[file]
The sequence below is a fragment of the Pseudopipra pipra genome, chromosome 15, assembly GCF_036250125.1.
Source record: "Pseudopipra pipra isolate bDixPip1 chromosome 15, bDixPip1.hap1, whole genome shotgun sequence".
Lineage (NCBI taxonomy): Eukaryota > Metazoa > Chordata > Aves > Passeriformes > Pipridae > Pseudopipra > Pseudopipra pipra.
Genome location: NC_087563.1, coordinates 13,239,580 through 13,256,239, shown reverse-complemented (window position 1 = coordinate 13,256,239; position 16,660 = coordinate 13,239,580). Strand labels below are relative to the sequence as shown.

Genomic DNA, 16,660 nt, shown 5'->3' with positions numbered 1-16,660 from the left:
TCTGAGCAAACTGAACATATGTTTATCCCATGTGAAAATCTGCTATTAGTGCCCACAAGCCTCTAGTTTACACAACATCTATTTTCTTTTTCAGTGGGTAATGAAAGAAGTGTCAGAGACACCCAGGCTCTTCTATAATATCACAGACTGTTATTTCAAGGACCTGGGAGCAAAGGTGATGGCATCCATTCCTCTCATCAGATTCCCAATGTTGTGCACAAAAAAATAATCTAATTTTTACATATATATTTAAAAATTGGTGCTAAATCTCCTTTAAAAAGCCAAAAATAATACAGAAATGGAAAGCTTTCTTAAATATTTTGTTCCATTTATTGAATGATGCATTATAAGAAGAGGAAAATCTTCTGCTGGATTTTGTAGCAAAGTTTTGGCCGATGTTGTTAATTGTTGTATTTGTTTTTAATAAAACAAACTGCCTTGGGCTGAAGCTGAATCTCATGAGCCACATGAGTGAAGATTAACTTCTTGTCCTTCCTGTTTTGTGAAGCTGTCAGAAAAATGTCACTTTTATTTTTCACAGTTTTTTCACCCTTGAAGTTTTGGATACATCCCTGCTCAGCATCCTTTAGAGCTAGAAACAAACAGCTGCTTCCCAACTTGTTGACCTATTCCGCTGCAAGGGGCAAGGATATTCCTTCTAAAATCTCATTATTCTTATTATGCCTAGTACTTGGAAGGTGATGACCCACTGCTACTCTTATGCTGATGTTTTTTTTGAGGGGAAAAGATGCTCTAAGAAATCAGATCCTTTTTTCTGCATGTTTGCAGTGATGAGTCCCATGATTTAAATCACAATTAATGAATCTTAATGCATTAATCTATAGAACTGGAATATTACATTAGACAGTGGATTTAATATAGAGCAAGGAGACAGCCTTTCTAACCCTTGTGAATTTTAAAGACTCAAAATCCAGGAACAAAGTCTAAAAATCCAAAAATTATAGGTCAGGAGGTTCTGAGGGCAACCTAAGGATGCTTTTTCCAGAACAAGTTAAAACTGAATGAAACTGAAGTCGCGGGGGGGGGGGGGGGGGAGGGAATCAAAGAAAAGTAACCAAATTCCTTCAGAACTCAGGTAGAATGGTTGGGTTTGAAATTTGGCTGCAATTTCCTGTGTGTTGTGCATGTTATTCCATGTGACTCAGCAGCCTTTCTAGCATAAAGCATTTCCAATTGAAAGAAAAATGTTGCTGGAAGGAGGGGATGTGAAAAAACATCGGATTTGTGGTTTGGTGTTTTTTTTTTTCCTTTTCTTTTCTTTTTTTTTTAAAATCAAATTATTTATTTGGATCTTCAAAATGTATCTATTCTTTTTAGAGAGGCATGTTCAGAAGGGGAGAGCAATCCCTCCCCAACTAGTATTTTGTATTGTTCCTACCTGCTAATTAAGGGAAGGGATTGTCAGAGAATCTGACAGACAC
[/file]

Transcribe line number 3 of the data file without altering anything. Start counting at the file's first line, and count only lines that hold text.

Lineage (NCBI taxonomy): Eukaryota > Metazoa > Chordata > Aves > Passeriformes > Pipridae > Pseudopipra > Pseudopipra pipra.